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Just War and the Peaceable Kingdom

  • John P. Burgess (a1)
Extract

Nations love to go to war, argue leftist pacifists in democratic Western societies. By this account, governments cannot resist the temptation to assert their selfish interests by violent means. Political leaders use the language of just war to hide their real intentions: imperialistic domination and economic profit. These pacifists charge that with the Iraq war, the disastrous consequences of such politics have become hideously clear again.

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Footnotes
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Nigel Biggar, In Defence of War (New York: Oxford University Press, 2013).

Footnotes
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2 Biggar borrows this phrase from Burn, Michael, Turned towards the Sun: An Autobiography (Wilby, Norwich, U.K.: Michael Russell, 2003) 70; as cited in Biggar, In Defence of War, 9 n. 14.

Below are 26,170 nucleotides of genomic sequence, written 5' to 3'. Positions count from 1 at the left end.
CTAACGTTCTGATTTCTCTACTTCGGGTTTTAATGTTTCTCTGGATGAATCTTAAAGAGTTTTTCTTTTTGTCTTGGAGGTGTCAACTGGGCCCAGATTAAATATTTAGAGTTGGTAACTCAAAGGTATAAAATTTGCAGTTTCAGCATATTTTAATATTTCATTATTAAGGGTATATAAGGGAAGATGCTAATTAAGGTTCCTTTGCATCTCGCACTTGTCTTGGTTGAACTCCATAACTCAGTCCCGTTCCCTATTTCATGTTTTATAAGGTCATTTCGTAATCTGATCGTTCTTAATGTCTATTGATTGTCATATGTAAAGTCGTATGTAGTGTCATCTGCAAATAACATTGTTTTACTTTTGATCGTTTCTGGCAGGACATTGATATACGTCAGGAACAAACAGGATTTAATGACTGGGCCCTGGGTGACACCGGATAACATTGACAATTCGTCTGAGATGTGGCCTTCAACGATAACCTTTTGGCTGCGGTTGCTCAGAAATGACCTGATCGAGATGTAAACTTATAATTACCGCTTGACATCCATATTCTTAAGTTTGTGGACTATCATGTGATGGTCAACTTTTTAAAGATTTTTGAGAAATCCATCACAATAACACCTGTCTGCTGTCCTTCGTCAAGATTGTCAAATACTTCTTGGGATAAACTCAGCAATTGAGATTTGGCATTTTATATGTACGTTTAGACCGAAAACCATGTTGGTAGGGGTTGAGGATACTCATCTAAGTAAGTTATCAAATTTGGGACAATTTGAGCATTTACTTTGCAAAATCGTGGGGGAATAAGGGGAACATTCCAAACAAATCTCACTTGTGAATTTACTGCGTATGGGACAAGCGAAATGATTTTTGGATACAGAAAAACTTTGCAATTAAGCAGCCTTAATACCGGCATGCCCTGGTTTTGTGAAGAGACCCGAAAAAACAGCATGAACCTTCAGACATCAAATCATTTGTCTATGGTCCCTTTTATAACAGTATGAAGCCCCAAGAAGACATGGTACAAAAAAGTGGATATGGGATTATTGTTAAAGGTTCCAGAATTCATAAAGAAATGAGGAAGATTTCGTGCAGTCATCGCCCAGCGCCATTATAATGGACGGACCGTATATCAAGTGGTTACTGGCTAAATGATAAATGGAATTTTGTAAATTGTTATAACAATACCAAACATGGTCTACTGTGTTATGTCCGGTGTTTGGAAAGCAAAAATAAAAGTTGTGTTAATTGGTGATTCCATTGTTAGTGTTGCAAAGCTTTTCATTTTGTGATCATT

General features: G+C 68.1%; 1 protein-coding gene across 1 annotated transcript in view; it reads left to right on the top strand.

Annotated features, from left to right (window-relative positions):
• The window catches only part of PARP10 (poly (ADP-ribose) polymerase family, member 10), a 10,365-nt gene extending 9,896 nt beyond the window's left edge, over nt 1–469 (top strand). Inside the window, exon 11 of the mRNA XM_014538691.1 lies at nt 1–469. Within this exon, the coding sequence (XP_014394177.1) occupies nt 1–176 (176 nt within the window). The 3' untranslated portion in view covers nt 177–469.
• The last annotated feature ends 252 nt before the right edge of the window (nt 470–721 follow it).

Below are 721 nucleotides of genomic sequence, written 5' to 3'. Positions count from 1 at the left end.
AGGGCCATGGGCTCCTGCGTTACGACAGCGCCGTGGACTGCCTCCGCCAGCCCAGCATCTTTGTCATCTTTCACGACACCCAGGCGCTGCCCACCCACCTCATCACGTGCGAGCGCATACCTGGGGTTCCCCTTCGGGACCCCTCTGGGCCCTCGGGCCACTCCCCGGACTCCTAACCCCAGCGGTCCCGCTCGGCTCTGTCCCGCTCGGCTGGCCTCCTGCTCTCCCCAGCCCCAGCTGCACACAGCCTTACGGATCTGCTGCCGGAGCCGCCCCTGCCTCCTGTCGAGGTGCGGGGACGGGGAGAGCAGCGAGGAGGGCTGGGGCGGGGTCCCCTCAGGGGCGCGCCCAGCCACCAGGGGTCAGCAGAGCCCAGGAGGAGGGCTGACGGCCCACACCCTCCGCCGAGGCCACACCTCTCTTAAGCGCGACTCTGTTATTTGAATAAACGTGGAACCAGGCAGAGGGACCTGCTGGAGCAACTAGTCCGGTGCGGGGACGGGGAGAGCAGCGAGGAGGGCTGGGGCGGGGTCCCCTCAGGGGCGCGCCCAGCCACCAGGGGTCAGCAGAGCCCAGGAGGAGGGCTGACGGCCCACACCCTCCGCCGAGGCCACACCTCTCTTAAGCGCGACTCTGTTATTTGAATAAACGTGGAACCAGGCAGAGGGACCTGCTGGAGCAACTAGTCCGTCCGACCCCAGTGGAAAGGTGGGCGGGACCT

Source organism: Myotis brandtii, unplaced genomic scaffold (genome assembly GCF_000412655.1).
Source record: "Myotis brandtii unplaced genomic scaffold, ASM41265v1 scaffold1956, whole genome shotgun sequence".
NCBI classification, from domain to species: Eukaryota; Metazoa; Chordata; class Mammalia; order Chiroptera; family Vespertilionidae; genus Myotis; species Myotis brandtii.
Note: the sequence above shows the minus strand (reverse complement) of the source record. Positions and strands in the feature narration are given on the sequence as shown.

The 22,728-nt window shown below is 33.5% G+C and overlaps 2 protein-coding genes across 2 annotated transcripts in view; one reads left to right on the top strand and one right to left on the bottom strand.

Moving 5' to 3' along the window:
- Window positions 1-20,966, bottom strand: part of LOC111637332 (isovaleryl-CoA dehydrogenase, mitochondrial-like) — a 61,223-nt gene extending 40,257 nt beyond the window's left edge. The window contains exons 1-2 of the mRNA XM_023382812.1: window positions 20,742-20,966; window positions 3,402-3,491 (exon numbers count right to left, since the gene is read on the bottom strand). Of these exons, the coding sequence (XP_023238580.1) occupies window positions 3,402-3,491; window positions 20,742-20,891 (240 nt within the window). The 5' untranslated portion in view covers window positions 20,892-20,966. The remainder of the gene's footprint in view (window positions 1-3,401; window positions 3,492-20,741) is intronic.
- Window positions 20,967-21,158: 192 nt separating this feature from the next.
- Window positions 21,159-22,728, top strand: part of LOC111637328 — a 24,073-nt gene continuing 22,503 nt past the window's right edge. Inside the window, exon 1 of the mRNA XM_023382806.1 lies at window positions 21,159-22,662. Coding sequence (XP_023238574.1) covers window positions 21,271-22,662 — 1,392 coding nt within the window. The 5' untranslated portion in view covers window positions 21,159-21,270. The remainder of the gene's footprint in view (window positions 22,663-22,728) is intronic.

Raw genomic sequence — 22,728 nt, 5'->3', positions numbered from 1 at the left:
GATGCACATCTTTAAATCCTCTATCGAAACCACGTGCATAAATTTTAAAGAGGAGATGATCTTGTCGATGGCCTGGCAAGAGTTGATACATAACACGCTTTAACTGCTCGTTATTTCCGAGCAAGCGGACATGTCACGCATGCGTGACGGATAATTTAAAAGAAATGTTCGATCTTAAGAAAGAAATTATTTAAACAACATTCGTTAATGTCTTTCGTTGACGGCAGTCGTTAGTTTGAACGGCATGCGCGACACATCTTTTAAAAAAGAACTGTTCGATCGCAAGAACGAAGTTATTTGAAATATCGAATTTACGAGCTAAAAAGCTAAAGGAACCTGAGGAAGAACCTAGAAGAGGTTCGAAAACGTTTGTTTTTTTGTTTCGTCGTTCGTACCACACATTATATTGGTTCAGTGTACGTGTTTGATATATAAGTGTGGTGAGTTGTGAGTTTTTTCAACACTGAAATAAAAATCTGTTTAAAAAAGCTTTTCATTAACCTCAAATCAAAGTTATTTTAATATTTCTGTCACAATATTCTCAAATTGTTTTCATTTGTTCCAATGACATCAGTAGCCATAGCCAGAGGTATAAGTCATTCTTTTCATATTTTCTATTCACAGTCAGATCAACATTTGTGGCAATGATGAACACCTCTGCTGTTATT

1 Rodin, David, War and Self-Defense (Oxford: Clarendon, 2002).

2 Biggar, In Defence of War, 254.

3 Ibid., 306.

4 Ibid., 316–17.

5 For Biggar's use of this phrase, see, e.g., ibid., 325, 328. This theme runs throughout Augustine's writings; see, e.g., Augustine, Civ. 14.7–9, 15.22.

6 Augustine, Civ. 19.7 [emphasis added]. The translation is taken from Augustine, Concerning the City of God against the Pagans (trans. Bettenson, Henry; Harmondsworth, U.K.: Penguin, 1972) 861–62.

7 Gray, J. Glenn, The Warriors: Reflections on Men in Battle (2nd ed.; New York: Harper and Row, 1970) 225–26.

* Nigel Biggar, In Defence of War (New York: Oxford University Press, 2013).

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Harvard Theological Review
  • ISSN: 0017-8160
  • EISSN: 1475-4517
  • URL: /core/journals/harvard-theological-review
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